Funding of $4.25 billion will be provided through a third party trust and accounted for by the Government of Canada in 2004-05. The government recognizes that not all provinces and territories are at the same stage in implementing their wait time reduction strategies. Provinces and territories will now have the flexibility to draw down funding according to their respective jurisdictional priorities to meet their wait time reduction commitments.

This funding will primarily be used for priorities identified by each jurisdiction. These priorities include: clearing backlogs, training and hiring more health care professionals, building capacity for regional centres of excellence, and expanding appropriate ambulatory and community care programs and tools to manage wait times.

Beginning in the fiscal year 2009-10, $250 million will be provided through an annual transfer to provinces and territories in support of health human resources and tools to manage wait times.

The government will also provide to provinces and territories a further $500 million for medical equipment in 2004-05. Building on previous investments in diagnostic and medical equipment under the 2000 and 2003 health accords, this funding will assist provinces and territories in improving access to publicly funded diagnostic services by providing funding for new equipment and the related specialized staff training that is required to operate this new equipment.

The $500 million more than fulfills the government's commitment that additional revenues from the goods and services tax as a result of the spike in gasoline taxes would be redirected toward further investments in medical equipment on a one time basis.

As a result of these commitments, total federal cash transfers in support of health are scheduled to rise to $30.5 billion in the years 2013-14 from $16.3 billion in 2004-05. The bulk of this new funding is being provided through the Canada health transfer, which will grow by 6% annually from its new base of $19 billion in 2005-06 to nearly $30.3 billion in the year 2014. This represents a significant and continuing federal investment in the Canadian health care system.

In addition, all funding will be distributed to provinces and territories on an equal per capita basis in order to ensure equal support for all Canadians regardless of their place of residence.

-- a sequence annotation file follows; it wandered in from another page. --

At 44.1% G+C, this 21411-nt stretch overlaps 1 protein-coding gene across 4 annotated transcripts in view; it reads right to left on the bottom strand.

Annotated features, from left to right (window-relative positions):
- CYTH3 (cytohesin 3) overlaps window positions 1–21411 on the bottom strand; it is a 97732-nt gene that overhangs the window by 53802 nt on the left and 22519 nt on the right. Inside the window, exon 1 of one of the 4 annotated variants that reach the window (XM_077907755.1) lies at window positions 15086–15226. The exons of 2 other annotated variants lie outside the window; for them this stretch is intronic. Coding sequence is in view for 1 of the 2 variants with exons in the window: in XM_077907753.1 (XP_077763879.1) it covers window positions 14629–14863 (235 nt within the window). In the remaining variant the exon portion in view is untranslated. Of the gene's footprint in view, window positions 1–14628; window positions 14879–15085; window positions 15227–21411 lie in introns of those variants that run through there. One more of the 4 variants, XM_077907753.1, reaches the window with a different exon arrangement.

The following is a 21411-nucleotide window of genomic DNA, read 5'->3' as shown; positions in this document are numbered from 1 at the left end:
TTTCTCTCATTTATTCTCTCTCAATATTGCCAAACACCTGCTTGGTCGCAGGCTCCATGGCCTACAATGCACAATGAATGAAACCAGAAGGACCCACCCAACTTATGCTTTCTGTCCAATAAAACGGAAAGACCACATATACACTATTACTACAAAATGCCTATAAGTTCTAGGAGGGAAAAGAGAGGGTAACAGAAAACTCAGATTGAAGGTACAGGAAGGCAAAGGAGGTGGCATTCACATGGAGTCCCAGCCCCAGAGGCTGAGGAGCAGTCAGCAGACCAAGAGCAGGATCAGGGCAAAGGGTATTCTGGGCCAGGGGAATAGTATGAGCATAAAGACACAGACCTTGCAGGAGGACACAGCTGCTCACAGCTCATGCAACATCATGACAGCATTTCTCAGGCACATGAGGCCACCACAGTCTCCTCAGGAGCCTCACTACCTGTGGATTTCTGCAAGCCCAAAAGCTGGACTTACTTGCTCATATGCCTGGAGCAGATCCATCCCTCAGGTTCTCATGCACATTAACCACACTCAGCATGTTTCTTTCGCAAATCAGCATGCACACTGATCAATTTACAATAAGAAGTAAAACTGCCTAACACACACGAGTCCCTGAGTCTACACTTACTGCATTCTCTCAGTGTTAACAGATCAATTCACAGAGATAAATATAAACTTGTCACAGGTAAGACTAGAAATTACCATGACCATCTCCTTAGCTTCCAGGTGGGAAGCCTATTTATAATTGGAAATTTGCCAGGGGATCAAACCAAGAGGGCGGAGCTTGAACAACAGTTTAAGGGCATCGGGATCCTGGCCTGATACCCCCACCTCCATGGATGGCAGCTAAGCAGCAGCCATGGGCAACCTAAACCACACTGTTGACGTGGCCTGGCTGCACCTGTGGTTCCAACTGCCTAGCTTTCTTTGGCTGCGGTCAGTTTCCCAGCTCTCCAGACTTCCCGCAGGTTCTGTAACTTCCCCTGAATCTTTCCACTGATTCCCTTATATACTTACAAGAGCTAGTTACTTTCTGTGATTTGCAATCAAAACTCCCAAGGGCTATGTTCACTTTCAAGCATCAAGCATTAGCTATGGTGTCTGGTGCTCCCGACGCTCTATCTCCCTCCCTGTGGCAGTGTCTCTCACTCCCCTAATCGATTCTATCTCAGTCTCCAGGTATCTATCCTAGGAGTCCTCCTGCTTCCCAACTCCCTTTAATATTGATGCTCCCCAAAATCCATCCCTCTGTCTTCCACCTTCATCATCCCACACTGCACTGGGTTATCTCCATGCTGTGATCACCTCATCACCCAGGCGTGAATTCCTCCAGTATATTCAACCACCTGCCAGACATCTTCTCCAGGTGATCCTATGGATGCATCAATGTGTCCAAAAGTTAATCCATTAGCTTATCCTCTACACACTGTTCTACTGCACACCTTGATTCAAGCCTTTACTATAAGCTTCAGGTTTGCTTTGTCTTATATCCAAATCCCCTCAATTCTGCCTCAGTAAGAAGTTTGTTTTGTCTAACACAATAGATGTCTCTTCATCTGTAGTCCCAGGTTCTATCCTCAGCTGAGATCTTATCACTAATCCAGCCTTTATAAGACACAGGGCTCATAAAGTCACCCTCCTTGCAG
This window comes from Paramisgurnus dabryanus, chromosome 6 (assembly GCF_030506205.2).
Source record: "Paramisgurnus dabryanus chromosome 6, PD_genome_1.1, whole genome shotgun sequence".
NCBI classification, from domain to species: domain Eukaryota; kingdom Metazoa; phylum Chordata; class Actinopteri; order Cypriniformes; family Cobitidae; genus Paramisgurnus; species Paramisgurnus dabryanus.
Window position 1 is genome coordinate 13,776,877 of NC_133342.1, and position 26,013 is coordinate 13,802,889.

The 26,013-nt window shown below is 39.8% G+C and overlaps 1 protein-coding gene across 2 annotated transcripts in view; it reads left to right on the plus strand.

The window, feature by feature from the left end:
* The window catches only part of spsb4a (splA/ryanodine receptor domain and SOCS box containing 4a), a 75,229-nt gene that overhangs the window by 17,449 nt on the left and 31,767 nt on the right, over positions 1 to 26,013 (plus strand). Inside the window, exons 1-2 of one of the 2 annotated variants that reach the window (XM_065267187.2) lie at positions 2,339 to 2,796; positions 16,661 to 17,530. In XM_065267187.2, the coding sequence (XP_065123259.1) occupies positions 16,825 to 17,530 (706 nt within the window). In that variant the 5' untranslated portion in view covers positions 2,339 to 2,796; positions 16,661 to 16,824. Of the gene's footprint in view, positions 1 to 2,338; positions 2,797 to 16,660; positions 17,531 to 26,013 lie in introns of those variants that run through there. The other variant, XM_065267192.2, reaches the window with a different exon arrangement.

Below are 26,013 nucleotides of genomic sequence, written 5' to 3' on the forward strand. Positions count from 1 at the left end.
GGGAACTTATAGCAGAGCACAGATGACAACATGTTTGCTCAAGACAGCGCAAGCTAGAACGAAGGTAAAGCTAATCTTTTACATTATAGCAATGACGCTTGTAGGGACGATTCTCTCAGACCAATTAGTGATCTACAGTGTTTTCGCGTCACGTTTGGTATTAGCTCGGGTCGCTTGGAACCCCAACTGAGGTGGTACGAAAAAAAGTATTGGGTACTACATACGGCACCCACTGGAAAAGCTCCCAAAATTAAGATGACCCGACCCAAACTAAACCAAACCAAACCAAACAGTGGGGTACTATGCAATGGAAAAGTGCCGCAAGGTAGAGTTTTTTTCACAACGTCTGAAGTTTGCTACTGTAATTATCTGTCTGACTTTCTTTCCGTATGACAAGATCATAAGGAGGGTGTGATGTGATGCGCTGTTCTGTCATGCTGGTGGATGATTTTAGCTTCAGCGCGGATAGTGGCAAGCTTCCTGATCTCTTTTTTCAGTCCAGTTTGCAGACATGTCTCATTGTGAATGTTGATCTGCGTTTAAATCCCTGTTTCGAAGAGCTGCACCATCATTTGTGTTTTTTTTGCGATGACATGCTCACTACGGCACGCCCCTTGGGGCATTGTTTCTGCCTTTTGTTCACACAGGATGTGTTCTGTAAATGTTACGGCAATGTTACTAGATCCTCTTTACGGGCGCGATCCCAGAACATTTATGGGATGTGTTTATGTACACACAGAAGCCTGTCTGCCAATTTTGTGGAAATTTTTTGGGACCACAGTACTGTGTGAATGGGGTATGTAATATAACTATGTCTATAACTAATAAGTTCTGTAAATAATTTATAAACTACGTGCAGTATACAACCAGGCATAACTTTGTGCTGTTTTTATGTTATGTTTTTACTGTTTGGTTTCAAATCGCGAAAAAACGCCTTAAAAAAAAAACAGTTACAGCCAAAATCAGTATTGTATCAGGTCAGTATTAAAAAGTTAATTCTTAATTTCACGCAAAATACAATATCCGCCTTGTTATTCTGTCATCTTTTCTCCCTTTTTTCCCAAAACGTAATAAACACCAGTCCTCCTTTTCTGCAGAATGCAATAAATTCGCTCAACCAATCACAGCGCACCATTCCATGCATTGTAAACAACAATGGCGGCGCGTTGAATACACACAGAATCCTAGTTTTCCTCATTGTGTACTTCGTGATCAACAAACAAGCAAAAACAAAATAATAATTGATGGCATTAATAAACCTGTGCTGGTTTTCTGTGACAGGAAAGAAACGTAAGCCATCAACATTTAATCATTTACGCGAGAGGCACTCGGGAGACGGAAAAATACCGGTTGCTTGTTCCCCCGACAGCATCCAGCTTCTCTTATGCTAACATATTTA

The new federal support of $41 billion for 10 years builds on previous federal investments in provincial and territorial health care achieved under the 2000 agreement on health and the 2003 first ministers accord on health renewal.

In September 2000 first ministers agreed to an action plan for health care renewal. In support of the first ministers agreement for health, the federal government invested an additional $23.4 billion through the Canada health and social transfer to accelerate and broaden health renewal and reform.

Drawing on the 2000 framework supporting reform and renewal, in February 2003 the first ministers accord on health care renewal set out a plan for reforms to improve access to quality health care for Canadians. Building on the significant investments in 2000, the federal government provided $36.8 billion in support of the initiatives outlined in the 2003 accord.

In addition to increased federal financial support, the first ministers also agreed in the 2003 accord that the sustained renewal of Canada's health care system required structural change. That is why they agreed to restructure the Canada health and social transfer into two separate transfers: the Canada health transfer and the Canada social transfer.

The Canada health transfer was designed to provide growing and predictable support for health. It also improves the transparency and accountability of the Government of Canada's support for health. And through the new CST, provinces and territories have continued flexibility to allocate federal funding for post-secondary education, social assistance and social services, including child care programs, according to their respective priorities.

In addition, these transfers meet the recommendation in the Romanow report for the creation of a dedicated cash transfer for health.

These measures contained in the 2000 and 2003 accords provide a predictable, sustainable and growing long term funding and planning framework for transfers to the provinces and territories in support of health care.

The new funding of $41 billion in the 10 year plan builds on the significant federal investments in health care in the 2000 and 2003 accords. This new funding confirms the government's commitment to making major reinvestments in health a clear priority for Canadians.

Improving our health care system is not just about money. It is about results. All orders of government remain committed to an action plan that achieves results. As such, first ministers recognize that making health care sustainable and able to adapt to the ever-changing needs of Canadians will take time, sustained commitment and adequate resources.